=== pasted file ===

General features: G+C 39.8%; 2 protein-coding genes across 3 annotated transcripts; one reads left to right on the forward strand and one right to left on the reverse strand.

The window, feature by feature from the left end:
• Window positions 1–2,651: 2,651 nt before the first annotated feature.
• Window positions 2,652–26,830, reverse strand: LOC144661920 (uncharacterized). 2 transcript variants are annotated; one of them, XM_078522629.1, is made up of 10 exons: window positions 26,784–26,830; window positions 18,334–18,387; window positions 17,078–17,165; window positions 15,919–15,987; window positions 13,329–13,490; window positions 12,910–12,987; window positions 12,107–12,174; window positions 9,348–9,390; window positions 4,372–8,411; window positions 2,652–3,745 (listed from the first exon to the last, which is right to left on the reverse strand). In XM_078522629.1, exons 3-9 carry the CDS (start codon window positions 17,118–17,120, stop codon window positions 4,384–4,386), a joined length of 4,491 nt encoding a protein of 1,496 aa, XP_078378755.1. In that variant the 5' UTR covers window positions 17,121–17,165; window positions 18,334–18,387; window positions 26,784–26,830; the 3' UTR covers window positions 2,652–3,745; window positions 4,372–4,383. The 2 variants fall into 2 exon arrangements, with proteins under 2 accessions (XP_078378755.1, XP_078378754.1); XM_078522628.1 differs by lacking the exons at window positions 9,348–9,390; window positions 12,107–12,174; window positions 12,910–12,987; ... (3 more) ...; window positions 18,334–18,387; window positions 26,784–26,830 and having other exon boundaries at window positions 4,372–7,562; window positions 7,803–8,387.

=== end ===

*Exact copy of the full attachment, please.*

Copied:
General features: G+C 39.8%; 2 protein-coding genes across 3 annotated transcripts; one reads left to right on the forward strand and one right to left on the reverse strand.

The window, feature by feature from the left end:
• Window positions 1–2,651: 2,651 nt before the first annotated feature.
• Window positions 2,652–26,830, reverse strand: LOC144661920 (uncharacterized). 2 transcript variants are annotated; one of them, XM_078522629.1, is made up of 10 exons: window positions 26,784–26,830; window positions 18,334–18,387; window positions 17,078–17,165; window positions 15,919–15,987; window positions 13,329–13,490; window positions 12,910–12,987; window positions 12,107–12,174; window positions 9,348–9,390; window positions 4,372–8,411; window positions 2,652–3,745 (listed from the first exon to the last, which is right to left on the reverse strand). In XM_078522629.1, exons 3-9 carry the CDS (start codon window positions 17,118–17,120, stop codon window positions 4,384–4,386), a joined length of 4,491 nt encoding a protein of 1,496 aa, XP_078378755.1. In that variant the 5' UTR covers window positions 17,121–17,165; window positions 18,334–18,387; window positions 26,784–26,830; the 3' UTR covers window positions 2,652–3,745; window positions 4,372–4,383. The 2 variants fall into 2 exon arrangements, with proteins under 2 accessions (XP_078378755.1, XP_078378754.1); XM_078522628.1 differs by lacking the exons at window positions 9,348–9,390; window positions 12,107–12,174; window positions 12,910–12,987; ... (3 more) ...; window positions 18,334–18,387; window positions 26,784–26,830 and having other exon boundaries at window positions 4,372–7,562; window positions 7,803–8,387.